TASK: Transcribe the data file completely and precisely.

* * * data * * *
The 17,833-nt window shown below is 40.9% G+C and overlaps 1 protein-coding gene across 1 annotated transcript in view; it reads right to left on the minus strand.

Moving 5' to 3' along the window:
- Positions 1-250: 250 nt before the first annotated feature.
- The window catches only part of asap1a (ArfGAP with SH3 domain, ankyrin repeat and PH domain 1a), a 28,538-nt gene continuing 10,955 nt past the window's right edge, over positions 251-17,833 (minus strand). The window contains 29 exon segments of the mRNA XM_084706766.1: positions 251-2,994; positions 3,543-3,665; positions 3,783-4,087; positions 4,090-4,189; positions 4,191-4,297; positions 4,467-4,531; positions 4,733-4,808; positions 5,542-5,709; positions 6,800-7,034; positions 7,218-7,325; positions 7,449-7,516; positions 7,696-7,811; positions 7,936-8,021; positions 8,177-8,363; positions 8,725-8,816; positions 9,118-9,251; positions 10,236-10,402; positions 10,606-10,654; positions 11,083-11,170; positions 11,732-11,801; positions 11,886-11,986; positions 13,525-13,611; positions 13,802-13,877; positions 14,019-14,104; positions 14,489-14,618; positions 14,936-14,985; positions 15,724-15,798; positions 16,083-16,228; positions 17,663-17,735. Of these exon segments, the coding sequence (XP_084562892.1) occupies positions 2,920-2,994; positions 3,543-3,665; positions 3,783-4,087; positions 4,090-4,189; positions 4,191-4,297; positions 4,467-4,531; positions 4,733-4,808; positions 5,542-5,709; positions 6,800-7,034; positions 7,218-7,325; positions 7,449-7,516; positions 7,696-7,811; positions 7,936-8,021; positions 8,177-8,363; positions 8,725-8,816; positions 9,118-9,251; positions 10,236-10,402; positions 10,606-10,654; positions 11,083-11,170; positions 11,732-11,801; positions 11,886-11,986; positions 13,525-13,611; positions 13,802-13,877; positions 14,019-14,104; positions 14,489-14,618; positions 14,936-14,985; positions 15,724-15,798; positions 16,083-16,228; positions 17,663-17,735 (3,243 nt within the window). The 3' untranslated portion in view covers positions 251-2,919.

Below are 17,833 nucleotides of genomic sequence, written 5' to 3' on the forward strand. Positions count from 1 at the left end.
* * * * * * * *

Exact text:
The 17,833-nt window shown below is 40.9% G+C and overlaps 1 protein-coding gene across 1 annotated transcript in view; it reads right to left on the minus strand.

Moving 5' to 3' along the window:
- Positions 1-250: 250 nt before the first annotated feature.
- The window catches only part of asap1a (ArfGAP with SH3 domain, ankyrin repeat and PH domain 1a), a 28,538-nt gene continuing 10,955 nt past the window's right edge, over positions 251-17,833 (minus strand). The window contains 29 exon segments of the mRNA XM_084706766.1: positions 251-2,994; positions 3,543-3,665; positions 3,783-4,087; positions 4,090-4,189; positions 4,191-4,297; positions 4,467-4,531; positions 4,733-4,808; positions 5,542-5,709; positions 6,800-7,034; positions 7,218-7,325; positions 7,449-7,516; positions 7,696-7,811; positions 7,936-8,021; positions 8,177-8,363; positions 8,725-8,816; positions 9,118-9,251; positions 10,236-10,402; positions 10,606-10,654; positions 11,083-11,170; positions 11,732-11,801; positions 11,886-11,986; positions 13,525-13,611; positions 13,802-13,877; positions 14,019-14,104; positions 14,489-14,618; positions 14,936-14,985; positions 15,724-15,798; positions 16,083-16,228; positions 17,663-17,735. Of these exon segments, the coding sequence (XP_084562892.1) occupies positions 2,920-2,994; positions 3,543-3,665; positions 3,783-4,087; positions 4,090-4,189; positions 4,191-4,297; positions 4,467-4,531; positions 4,733-4,808; positions 5,542-5,709; positions 6,800-7,034; positions 7,218-7,325; positions 7,449-7,516; positions 7,696-7,811; positions 7,936-8,021; positions 8,177-8,363; positions 8,725-8,816; positions 9,118-9,251; positions 10,236-10,402; positions 10,606-10,654; positions 11,083-11,170; positions 11,732-11,801; positions 11,886-11,986; positions 13,525-13,611; positions 13,802-13,877; positions 14,019-14,104; positions 14,489-14,618; positions 14,936-14,985; positions 15,724-15,798; positions 16,083-16,228; positions 17,663-17,735 (3,243 nt within the window). The 3' untranslated portion in view covers positions 251-2,919.

Below are 17,833 nucleotides of genomic sequence, written 5' to 3' on the forward strand. Positions count from 1 at the left end.